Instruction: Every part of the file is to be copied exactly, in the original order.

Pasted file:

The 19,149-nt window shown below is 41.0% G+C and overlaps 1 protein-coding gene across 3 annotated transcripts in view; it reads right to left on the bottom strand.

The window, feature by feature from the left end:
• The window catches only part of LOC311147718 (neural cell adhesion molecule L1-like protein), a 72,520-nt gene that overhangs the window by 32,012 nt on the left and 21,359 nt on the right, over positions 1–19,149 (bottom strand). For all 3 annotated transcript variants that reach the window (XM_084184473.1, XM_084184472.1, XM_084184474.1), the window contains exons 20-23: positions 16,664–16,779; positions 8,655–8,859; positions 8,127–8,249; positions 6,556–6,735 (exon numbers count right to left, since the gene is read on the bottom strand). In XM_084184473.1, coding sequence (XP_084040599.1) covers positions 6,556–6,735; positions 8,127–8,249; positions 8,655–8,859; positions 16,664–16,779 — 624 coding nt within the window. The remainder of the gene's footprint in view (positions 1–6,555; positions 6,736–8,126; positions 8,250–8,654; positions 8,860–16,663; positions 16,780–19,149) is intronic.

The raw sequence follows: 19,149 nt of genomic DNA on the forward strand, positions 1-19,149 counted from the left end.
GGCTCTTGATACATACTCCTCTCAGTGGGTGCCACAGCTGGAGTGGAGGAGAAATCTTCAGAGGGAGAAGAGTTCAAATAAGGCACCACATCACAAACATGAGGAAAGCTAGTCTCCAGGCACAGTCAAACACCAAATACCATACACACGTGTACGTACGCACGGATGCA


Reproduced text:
The 19,149-nt window shown below is 41.0% G+C and overlaps 1 protein-coding gene across 3 annotated transcripts in view; it reads right to left on the bottom strand.

The window, feature by feature from the left end:
• The window catches only part of LOC311147718 (neural cell adhesion molecule L1-like protein), a 72,520-nt gene that overhangs the window by 32,012 nt on the left and 21,359 nt on the right, over positions 1–19,149 (bottom strand). For all 3 annotated transcript variants that reach the window (XM_084184473.1, XM_084184472.1, XM_084184474.1), the window contains exons 20-23: positions 16,664–16,779; positions 8,655–8,859; positions 8,127–8,249; positions 6,556–6,735 (exon numbers count right to left, since the gene is read on the bottom strand). In XM_084184473.1, coding sequence (XP_084040599.1) covers positions 6,556–6,735; positions 8,127–8,249; positions 8,655–8,859; positions 16,664–16,779 — 624 coding nt within the window. The remainder of the gene's footprint in view (positions 1–6,555; positions 6,736–8,126; positions 8,250–8,654; positions 8,860–16,663; positions 16,780–19,149) is intronic.

The raw sequence follows: 19,149 nt of genomic DNA on the forward strand, positions 1-19,149 counted from the left end.
GGCTCTTGATACATACTCCTCTCAGTGGGTGCCACAGCTGGAGTGGAGGAGAAATCTTCAGAGGGAGAAGAGTTCAAATAAGGCACCACATCACAAACATGAGGAAAGCTAGTCTCCAGGCACAGTCAAACACCAAATACCATACACACGTGTACGTACGCACGGATGCA